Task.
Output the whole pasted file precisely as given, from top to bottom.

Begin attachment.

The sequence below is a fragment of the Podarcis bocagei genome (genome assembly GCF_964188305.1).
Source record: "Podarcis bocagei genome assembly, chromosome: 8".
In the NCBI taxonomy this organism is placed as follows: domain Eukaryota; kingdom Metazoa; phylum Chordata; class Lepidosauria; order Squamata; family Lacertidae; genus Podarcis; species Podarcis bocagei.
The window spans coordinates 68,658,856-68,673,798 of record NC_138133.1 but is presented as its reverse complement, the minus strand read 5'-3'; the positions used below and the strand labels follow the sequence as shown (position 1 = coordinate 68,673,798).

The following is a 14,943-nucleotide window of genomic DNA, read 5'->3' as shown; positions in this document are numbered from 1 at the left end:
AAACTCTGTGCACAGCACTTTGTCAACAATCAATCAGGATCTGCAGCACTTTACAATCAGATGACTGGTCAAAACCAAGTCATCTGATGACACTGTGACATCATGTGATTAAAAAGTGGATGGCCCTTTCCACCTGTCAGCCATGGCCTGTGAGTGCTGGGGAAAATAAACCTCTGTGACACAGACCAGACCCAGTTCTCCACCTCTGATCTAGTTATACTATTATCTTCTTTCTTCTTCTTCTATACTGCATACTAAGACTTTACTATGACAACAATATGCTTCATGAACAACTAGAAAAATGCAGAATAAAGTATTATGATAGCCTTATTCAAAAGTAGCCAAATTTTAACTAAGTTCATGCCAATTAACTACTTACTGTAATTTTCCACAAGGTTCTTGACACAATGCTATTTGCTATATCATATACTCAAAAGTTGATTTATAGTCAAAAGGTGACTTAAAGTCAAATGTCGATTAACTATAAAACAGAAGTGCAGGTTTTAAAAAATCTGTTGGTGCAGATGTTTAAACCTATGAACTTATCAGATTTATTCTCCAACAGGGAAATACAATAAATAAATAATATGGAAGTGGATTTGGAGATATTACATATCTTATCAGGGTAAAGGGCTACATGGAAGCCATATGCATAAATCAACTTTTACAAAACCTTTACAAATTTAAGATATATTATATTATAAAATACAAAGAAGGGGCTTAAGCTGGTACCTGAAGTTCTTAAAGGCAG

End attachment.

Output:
The sequence below is a fragment of the Podarcis bocagei genome (genome assembly GCF_964188305.1).
Source record: "Podarcis bocagei genome assembly, chromosome: 8".
In the NCBI taxonomy this organism is placed as follows: domain Eukaryota; kingdom Metazoa; phylum Chordata; class Lepidosauria; order Squamata; family Lacertidae; genus Podarcis; species Podarcis bocagei.
The window spans coordinates 68,658,856-68,673,798 of record NC_138133.1 but is presented as its reverse complement, the minus strand read 5'-3'; the positions used below and the strand labels follow the sequence as shown (position 1 = coordinate 68,673,798).

The following is a 14,943-nucleotide window of genomic DNA, read 5'->3' as shown; positions in this document are numbered from 1 at the left end:
AAACTCTGTGCACAGCACTTTGTCAACAATCAATCAGGATCTGCAGCACTTTACAATCAGATGACTGGTCAAAACCAAGTCATCTGATGACACTGTGACATCATGTGATTAAAAAGTGGATGGCCCTTTCCACCTGTCAGCCATGGCCTGTGAGTGCTGGGGAAAATAAACCTCTGTGACACAGACCAGACCCAGTTCTCCACCTCTGATCTAGTTATACTATTATCTTCTTTCTTCTTCTTCTATACTGCATACTAAGACTTTACTATGACAACAATATGCTTCATGAACAACTAGAAAAATGCAGAATAAAGTATTATGATAGCCTTATTCAAAAGTAGCCAAATTTTAACTAAGTTCATGCCAATTAACTACTTACTGTAATTTTCCACAAGGTTCTTGACACAATGCTATTTGCTATATCATATACTCAAAAGTTGATTTATAGTCAAAAGGTGACTTAAAGTCAAATGTCGATTAACTATAAAACAGAAGTGCAGGTTTTAAAAAATCTGTTGGTGCAGATGTTTAAACCTATGAACTTATCAGATTTATTCTCCAACAGGGAAATACAATAAATAAATAATATGGAAGTGGATTTGGAGATATTACATATCTTATCAGGGTAAAGGGCTACATGGAAGCCATATGCATAAATCAACTTTTACAAAACCTTTACAAATTTAAGATATATTATATTATAAAATACAAAGAAGGGGCTTAAGCTGGTACCTGAAGTTCTTAAAGGCAG